phrases, sayings, idioms and expressions at

Glad to be Fey

Posted by Lewis on June 05, 2006

In Reply to: The Fey Knights posted by Smokey Stover on June 04, 2006

: : : : : : : : In Reply to: Feign Knights posted by David FG on January 04, 2005

: : : : : : : : I too was wondering about this a couple of years ago. We used 'Fay knights' in the South London area when I was a kid (I accept that 'Feign Knights' is probably far more likely as an origin, whatever that means!)but friends from North London have no idea what I'm on about!
: : : : : : : : Interestingly though about a year ago I was watching an early episode of Fools & Horses and Del did something to Rodney and immediately held up crossed fingers and claimed 'Fay Nites!'.
: : : : : : : : Great relief, I hadn't imagined it after all!
: : : : : : : : If anyone has any idea of the origin please let me know, it sounds like old English to me but who knows?!!

: : : : : : : Really WAG (wild *ss guess) here, but after reading the previous discussion:
: : : : : : :
: : : : : : : I was wondering if "feign I" could be related to something like "playing dead - ignore me"? But what would I know -- we used to say "king's X" when I was a kid.

: : : : : : I think it should be 'fain...I' as in forfend, fain would I - 'fain' used as in compelled - perhaps it is a contraction for "fain, not I" or "you are prohibited from choosing me".

: : : : : : that is my WAG, but it does have some root.

: : : : : : L

: : : : : In New York, 50+ years ago, it was "fins." No clue as to origin.

: : : : There's a pretty good discussion in the Archives under Feign knights. The issues of original spelling and original meaning do not seem resolvable, barring some persuasive voice from the grave. As to fain, it can indeed mean compelled or obliged, but more often, as an adjectice, means rejoiced, glad, well-pleased, disposed, inclined, eager. It is also used adverbially with similar meanings. But the original word may not be fain, making this part of the discussion entirely nugatory. SS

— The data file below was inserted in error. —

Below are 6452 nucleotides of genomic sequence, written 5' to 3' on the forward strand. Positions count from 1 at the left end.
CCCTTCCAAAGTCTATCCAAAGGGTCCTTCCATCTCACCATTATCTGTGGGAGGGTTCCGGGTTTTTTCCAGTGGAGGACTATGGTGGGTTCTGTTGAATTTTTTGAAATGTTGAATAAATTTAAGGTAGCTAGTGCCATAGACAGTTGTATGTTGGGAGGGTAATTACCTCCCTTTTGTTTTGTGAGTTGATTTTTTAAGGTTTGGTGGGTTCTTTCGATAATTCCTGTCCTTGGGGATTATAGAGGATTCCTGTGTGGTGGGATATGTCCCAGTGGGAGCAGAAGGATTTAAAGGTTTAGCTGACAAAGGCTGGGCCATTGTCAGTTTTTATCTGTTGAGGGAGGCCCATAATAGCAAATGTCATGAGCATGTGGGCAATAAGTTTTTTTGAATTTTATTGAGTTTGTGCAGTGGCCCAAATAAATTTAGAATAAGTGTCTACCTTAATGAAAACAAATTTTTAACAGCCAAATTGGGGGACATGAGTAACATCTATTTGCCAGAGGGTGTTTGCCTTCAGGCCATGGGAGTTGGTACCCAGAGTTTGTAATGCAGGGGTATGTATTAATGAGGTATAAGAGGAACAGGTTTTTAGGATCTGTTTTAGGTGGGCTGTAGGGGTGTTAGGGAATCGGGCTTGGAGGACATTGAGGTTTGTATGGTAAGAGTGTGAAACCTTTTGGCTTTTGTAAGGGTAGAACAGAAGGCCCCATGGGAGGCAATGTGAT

: : : I was only stabbing through the arrass with 'fain'. Not an easy one to resolve.

: : : FIN is easy - is it not yer actual French for 'done'?
: : : over.
: : : finis.

: : : L
: : "Fainights" and other truce terms were discussed on this board in July 2005 or thereabouts under the heading "Crosskeys". The basic source text for British schoolchildren's truce terms is Peter and Iona Opie's great book Lore and Language of Schoolchildren, published in 1959. The Opies found a huge variety of "truce terms" in use in the 1950s, including a whole group - vains, fains, fainites, fanlights, fainsies, fennits, fans, fainies, vainlights and vainyards - based on the medieval English phrase "fain I" meaning "I decline", from old French "se feindre" meaning "to make excuses, hang back, back away from a fight". This derivation was first put forward by J R R Tolkien (whose day job was course was Professor of English Language and Literature at Oxford) who noted in this context a line in Chaucer "lordes heestes mowe nat be y-feyned" meaning "lords' orders cannot be answered with a 'fain I' [but must be obeyed]". (VSD)

: Like Victoria (whose reappearance online is noted with pleasure), I remembered that there was a previous discussion, but I could not remember under what rubric. The discussion then was rather baffling to me, since this sort of time-out in children's games is little used on the Western shore. There's a good discussion in the OED under "fain, v.2," of which I'll quote only the beginning. "Chiefly School slang, orig. dial.
: = FEN v.2 Used in the expression fains or fain(s I, fain it, fainit(e)s: see quots.
: 1870 N. & Q. 4th Ser. VI. 415/2 'Fains', or 'Fain it'{em}A term demanding a 'truce' during the progress of any game, which is always granted by the opposing party. Ibid. 517/1 A boy who had 'killed' anoth er at marbles, that is hit his marble, would call out 'Fain it', meaning 'You mustn't shoot at me in return'; or if a boy was going to shoot, and some inequality of surface was in his way, which he would have cleared away, his antagonist would prevent him by calling out 'Fain clears'. Ibid. 517/2 If a prefect wants anything fetched for him and does not say by whom, those who wish to get off going say 'Fain I'. 1889 BARRERE & LELAND Dict. Slang, Faints [sic], in vogue among schoolboys to express a wish temporarily to withdraw from participation in the particular sport or game being played...."
: SS

I would like to thank the subsequent posters who gave authority for my 'fain I' interpretation.
Sometimes a stab through the arrass connects, which of course increases the cleaning bills.
An elderly friend of mine had Tolkien as her college tutor, so he really did have a day job. She also has C S Lewis. Which was nice.
You'd hardly get G K Rowling and Dan Brown keeping up "day jobs" like that, would you?